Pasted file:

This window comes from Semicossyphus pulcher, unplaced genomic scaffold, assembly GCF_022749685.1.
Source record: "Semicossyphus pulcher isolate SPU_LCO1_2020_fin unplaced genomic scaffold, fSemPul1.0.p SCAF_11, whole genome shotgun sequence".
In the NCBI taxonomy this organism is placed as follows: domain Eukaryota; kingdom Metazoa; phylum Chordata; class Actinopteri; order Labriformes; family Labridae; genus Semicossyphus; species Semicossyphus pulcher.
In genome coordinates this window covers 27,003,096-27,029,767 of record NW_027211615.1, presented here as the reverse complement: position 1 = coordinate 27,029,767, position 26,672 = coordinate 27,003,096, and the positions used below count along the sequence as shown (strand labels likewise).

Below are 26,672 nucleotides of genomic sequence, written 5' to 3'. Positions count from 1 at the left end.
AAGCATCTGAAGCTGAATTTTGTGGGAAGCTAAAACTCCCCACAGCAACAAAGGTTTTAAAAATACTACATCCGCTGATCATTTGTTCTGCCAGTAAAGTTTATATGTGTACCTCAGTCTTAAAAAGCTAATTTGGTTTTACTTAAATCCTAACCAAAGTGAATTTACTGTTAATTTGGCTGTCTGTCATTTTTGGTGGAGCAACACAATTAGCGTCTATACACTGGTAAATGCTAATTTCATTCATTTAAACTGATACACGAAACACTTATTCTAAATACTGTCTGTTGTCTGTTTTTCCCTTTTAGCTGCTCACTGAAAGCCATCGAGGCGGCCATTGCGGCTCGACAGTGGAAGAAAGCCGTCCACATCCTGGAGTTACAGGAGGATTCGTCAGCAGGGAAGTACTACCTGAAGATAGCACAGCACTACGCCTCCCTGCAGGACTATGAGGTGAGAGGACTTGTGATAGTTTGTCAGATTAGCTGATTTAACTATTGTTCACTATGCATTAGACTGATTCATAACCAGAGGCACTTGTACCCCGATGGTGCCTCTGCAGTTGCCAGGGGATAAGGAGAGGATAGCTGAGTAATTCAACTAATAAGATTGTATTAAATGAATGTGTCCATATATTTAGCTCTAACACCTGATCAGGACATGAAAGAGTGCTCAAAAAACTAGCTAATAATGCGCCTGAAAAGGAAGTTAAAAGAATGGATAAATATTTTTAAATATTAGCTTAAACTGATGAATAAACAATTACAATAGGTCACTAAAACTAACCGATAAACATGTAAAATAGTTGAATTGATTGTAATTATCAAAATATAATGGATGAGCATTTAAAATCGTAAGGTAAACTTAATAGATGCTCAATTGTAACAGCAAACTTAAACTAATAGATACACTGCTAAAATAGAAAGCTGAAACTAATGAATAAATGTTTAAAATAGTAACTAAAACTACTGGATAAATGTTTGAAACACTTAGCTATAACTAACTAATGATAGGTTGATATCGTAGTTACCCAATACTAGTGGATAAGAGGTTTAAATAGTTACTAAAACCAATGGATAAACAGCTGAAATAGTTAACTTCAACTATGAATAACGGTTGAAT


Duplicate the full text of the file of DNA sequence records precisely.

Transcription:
This window comes from Semicossyphus pulcher, unplaced genomic scaffold, assembly GCF_022749685.1.
Source record: "Semicossyphus pulcher isolate SPU_LCO1_2020_fin unplaced genomic scaffold, fSemPul1.0.p SCAF_11, whole genome shotgun sequence".
In the NCBI taxonomy this organism is placed as follows: domain Eukaryota; kingdom Metazoa; phylum Chordata; class Actinopteri; order Labriformes; family Labridae; genus Semicossyphus; species Semicossyphus pulcher.
In genome coordinates this window covers 27,003,096-27,029,767 of record NW_027211615.1, presented here as the reverse complement: position 1 = coordinate 27,029,767, position 26,672 = coordinate 27,003,096, and the positions used below count along the sequence as shown (strand labels likewise).

Below are 26,672 nucleotides of genomic sequence, written 5' to 3'. Positions count from 1 at the left end.
AAGCATCTGAAGCTGAATTTTGTGGGAAGCTAAAACTCCCCACAGCAACAAAGGTTTTAAAAATACTACATCCGCTGATCATTTGTTCTGCCAGTAAAGTTTATATGTGTACCTCAGTCTTAAAAAGCTAATTTGGTTTTACTTAAATCCTAACCAAAGTGAATTTACTGTTAATTTGGCTGTCTGTCATTTTTGGTGGAGCAACACAATTAGCGTCTATACACTGGTAAATGCTAATTTCATTCATTTAAACTGATACACGAAACACTTATTCTAAATACTGTCTGTTGTCTGTTTTTCCCTTTTAGCTGCTCACTGAAAGCCATCGAGGCGGCCATTGCGGCTCGACAGTGGAAGAAAGCCGTCCACATCCTGGAGTTACAGGAGGATTCGTCAGCAGGGAAGTACTACCTGAAGATAGCACAGCACTACGCCTCCCTGCAGGACTATGAGGTGAGAGGACTTGTGATAGTTTGTCAGATTAGCTGATTTAACTATTGTTCACTATGCATTAGACTGATTCATAACCAGAGGCACTTGTACCCCGATGGTGCCTCTGCAGTTGCCAGGGGATAAGGAGAGGATAGCTGAGTAATTCAACTAATAAGATTGTATTAAATGAATGTGTCCATATATTTAGCTCTAACACCTGATCAGGACATGAAAGAGTGCTCAAAAAACTAGCTAATAATGCGCCTGAAAAGGAAGTTAAAAGAATGGATAAATATTTTTAAATATTAGCTTAAACTGATGAATAAACAATTACAATAGGTCACTAAAACTAACCGATAAACATGTAAAATAGTTGAATTGATTGTAATTATCAAAATATAATGGATGAGCATTTAAAATCGTAAGGTAAACTTAATAGATGCTCAATTGTAACAGCAAACTTAAACTAATAGATACACTGCTAAAATAGAAAGCTGAAACTAATGAATAAATGTTTAAAATAGTAACTAAAACTACTGGATAAATGTTTGAAACACTTAGCTATAACTAACTAATGATAGGTTGATATCGTAGTTACCCAATACTAGTGGATAAGAGGTTTAAATAGTTACTAAAACCAATGGATAAACAGCTGAAATAGTTAACTTCAACTATGAATAACGGTTGAAT